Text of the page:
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FOCUS ON 21st CENTURY LEARNING

The Cappies is a writing and awards program that trains high school theatre and journalism students to be expert writers, critical thinkers, and leaders. Student critics vie to be published in local media outlets by attending productions at other schools and writing critical reviews.

THROUGH THE CAPPIES

Theatre and journalism students are trained as critics and attend each others shows. Cappies students discuss and learn about theatre production. Throughout the year, newspapers publish the reviews with the students' bylines. At the end of the year, Cappies student critics decide who among their peer performers and technicians should be recognized for awards at the end of the season with glamour and excitement.

HOW IT ALL WORKS

Each participating school selects a show to be attended, and also forms a team of 3 to 9 student critics and 2 adult volunteers in the fall. Shows may have between 20 and 90 critics in attendance. Critic teams and mentors gather in a private discussion room to perform pre, mid, and post show discussions. The technical and performance aspects of the show are discussed with provided documentation from the host school.

After each show, with adult oversight, the mentors and program director select the best written reviews to be sent to local press outlets. All the reviews are also sent back to the performing school.

At the end of the season, a Tonys-like celebration occurs, where all nominated shows perform a cutting or the critics' choice song, and the final Cappies awards are presented with a trophy by regional critics and peers.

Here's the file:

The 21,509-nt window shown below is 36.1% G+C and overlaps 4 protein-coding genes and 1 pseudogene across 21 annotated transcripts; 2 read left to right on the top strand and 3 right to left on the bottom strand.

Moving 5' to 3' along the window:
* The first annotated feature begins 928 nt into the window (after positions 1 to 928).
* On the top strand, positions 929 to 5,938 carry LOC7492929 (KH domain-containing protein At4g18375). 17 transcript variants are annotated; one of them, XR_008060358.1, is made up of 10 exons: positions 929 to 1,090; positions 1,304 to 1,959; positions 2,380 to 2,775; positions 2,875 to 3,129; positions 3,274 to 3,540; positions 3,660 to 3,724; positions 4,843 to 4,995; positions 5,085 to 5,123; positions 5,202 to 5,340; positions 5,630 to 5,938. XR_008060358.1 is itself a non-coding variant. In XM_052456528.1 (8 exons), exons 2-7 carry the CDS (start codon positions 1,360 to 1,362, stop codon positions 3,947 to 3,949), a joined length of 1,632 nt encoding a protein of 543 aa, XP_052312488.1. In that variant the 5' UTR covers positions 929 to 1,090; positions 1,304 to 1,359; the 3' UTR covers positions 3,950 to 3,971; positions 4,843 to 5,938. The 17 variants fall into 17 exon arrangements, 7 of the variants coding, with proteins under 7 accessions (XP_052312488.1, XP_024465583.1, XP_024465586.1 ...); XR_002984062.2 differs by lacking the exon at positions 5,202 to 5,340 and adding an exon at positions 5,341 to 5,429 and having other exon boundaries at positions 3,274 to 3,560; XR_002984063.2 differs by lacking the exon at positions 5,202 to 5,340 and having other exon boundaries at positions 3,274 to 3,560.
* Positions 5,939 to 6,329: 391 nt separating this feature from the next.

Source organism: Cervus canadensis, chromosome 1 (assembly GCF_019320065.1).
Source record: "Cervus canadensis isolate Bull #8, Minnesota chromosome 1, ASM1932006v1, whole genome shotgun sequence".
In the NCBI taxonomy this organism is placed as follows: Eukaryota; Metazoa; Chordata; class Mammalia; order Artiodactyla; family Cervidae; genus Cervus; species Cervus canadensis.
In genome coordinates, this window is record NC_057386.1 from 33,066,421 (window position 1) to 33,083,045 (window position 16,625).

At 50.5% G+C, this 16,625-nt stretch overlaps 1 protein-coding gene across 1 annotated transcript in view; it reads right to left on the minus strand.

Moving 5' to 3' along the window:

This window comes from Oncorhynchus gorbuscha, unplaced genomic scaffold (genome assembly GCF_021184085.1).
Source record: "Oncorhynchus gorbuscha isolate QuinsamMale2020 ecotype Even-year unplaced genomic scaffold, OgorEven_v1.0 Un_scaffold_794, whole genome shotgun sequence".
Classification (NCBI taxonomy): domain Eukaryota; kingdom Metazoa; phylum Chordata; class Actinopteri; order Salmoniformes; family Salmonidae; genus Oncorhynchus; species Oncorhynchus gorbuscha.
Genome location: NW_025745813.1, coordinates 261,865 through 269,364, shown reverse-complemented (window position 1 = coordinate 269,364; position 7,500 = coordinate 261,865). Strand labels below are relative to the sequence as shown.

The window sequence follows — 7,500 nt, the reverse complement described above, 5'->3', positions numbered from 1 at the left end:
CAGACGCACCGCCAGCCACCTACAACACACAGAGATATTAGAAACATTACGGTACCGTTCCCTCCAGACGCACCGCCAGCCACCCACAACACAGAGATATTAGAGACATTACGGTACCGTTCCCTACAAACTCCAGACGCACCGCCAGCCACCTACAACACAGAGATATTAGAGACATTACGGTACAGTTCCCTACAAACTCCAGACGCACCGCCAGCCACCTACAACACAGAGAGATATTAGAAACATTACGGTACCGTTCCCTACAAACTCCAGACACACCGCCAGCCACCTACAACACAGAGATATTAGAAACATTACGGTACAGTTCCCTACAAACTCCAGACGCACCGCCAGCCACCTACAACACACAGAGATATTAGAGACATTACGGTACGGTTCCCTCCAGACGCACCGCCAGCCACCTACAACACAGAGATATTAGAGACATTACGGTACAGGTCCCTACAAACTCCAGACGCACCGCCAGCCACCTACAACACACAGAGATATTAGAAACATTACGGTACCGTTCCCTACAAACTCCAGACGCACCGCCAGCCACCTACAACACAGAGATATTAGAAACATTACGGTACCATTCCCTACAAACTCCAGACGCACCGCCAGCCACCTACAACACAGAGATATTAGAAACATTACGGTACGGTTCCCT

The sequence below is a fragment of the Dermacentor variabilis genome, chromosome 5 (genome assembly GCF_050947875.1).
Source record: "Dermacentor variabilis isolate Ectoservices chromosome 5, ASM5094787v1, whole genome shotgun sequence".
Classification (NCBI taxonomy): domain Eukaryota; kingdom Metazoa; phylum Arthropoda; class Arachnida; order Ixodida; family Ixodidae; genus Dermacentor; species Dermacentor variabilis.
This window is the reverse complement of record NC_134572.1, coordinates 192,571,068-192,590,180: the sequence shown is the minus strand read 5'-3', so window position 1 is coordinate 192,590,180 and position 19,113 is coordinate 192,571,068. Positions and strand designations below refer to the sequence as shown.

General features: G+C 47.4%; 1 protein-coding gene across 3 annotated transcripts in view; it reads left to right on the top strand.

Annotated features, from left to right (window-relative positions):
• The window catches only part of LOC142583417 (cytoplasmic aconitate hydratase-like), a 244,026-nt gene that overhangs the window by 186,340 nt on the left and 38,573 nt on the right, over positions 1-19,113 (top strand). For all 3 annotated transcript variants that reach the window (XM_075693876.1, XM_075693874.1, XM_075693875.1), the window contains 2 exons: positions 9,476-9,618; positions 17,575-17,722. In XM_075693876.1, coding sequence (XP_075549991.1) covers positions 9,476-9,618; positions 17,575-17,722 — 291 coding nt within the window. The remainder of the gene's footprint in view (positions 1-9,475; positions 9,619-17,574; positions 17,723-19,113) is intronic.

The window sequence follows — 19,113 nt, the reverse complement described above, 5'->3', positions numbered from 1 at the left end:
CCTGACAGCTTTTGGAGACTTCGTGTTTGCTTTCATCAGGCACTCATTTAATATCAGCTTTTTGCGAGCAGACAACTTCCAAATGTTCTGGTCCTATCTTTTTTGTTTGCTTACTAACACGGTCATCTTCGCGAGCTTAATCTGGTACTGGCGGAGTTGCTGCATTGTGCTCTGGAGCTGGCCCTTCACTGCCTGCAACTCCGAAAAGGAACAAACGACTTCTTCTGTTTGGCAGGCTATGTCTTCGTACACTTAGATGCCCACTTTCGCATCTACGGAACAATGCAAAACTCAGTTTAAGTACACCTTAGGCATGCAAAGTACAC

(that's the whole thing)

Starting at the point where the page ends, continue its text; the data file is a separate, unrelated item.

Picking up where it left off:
01May

Best written reviews for “Roald Dahl’s Matilda The Musical” performed by Mount Vernon High School in Alexandria, Virginia. Reviewed on April 29, 2022.

Kaiya Mayhew

Quince Orchard High School

 

The house dims, and lights illuminate a bright blue set decorated with books. Children dance onto the stage and proudly declare themselves the "miracles" of their parents' lives, while the soon-to-be Matilda's mother reacts dismissively to learning she is nine months pregnant. In Mount Vernon High School's production of Matilda, the contrast between the innocence of childhood and the cruelty of certain adults comes to life in a performance that is simultaneously comedic and heartwarming.

 

Matilda the Musical is based on the book Matilda, written by Roald Dahl. It follows the story of a young girl named Matilda who is gifted with extraordinary intelligence and telekinesis. Despite her precocious abilities, the adults in Matilda's life continuously deny her the warmth and care that other five-year-old children may receive - all except her teacher, Miss Honey, who helps her unearth a mystery and take down the school's vicious headmistress.